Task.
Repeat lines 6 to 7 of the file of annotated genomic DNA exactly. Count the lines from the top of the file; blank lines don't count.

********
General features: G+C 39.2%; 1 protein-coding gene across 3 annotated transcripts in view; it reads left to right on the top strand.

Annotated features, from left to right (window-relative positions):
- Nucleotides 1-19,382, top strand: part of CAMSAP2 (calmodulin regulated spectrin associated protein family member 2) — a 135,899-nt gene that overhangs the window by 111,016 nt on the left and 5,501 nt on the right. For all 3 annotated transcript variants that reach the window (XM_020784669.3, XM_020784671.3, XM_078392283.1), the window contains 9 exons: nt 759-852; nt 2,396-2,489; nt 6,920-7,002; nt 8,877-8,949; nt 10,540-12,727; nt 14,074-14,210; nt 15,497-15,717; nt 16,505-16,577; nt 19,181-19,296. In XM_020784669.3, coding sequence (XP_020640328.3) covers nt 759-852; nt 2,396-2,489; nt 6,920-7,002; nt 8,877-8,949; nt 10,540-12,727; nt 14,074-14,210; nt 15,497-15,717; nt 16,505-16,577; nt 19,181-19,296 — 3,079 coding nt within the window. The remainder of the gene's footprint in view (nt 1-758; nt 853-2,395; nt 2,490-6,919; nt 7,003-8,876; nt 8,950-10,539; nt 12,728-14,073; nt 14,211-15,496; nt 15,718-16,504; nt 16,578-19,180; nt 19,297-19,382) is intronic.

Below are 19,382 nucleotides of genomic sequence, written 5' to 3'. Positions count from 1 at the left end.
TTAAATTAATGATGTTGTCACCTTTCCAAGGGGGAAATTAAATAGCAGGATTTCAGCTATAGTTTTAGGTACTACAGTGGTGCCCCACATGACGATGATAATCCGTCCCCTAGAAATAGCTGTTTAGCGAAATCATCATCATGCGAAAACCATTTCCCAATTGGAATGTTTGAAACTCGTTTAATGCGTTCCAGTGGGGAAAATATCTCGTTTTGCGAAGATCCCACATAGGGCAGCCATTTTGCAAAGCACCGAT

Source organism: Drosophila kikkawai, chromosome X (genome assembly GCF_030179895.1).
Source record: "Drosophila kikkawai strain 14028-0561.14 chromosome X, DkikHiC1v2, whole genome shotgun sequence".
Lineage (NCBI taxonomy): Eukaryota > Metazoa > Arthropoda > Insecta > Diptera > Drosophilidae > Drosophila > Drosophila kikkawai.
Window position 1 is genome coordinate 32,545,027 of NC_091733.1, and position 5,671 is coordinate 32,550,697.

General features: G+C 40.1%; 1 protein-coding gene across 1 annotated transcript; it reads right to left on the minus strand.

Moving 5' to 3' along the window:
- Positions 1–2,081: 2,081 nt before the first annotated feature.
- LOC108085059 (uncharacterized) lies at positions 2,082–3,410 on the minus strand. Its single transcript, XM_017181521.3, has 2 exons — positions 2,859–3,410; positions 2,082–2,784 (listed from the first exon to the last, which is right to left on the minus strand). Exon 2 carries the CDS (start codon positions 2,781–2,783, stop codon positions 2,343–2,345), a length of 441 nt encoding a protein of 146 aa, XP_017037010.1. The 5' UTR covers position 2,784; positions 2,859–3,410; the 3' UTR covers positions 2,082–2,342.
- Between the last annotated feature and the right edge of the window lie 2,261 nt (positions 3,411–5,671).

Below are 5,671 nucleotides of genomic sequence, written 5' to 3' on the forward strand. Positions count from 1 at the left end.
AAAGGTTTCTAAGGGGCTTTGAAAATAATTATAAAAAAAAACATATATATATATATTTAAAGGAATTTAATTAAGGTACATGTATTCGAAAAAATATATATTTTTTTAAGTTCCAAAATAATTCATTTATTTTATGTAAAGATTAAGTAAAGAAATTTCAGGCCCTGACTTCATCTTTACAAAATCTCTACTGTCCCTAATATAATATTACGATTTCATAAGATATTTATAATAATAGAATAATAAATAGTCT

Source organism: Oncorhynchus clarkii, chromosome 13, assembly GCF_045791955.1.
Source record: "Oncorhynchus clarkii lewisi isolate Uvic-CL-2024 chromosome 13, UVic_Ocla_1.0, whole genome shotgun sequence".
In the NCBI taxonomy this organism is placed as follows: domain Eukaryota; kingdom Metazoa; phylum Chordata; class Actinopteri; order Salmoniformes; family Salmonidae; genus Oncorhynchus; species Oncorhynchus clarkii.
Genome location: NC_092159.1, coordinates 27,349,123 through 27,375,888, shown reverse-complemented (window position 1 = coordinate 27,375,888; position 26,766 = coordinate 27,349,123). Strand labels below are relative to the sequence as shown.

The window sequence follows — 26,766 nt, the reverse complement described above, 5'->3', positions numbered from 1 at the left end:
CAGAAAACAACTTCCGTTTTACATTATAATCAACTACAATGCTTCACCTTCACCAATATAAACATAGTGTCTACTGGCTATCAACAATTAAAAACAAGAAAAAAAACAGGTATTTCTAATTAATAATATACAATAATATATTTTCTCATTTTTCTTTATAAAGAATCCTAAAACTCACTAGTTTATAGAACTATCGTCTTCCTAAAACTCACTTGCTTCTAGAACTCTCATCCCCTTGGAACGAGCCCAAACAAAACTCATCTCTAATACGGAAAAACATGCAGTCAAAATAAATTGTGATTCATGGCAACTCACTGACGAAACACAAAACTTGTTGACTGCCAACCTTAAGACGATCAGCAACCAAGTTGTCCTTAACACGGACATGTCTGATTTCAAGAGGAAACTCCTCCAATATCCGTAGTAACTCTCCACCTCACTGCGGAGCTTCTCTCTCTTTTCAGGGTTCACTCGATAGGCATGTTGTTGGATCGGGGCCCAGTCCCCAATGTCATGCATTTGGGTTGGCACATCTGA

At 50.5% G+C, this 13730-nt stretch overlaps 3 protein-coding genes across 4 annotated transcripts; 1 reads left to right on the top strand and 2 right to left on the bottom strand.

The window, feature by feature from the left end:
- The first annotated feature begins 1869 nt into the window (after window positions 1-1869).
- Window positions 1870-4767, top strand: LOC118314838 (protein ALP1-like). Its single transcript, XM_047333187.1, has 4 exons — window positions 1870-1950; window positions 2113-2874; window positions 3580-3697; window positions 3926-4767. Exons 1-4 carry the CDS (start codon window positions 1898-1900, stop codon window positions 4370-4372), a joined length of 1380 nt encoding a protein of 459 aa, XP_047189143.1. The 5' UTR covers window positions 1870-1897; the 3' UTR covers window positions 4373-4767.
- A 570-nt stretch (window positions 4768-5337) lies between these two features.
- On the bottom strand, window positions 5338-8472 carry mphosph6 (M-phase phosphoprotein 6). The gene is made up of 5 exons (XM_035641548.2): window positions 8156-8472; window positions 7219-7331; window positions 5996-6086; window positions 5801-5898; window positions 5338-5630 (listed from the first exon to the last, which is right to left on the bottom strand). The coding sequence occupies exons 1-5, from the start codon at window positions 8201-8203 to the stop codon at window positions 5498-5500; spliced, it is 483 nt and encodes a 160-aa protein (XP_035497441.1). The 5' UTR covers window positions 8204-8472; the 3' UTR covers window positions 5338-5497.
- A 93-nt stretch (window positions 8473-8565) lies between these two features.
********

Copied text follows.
Source organism: Drosophila kikkawai, chromosome X (genome assembly GCF_030179895.1).
Source record: "Drosophila kikkawai strain 14028-0561.14 chromosome X, DkikHiC1v2, whole genome shotgun sequence".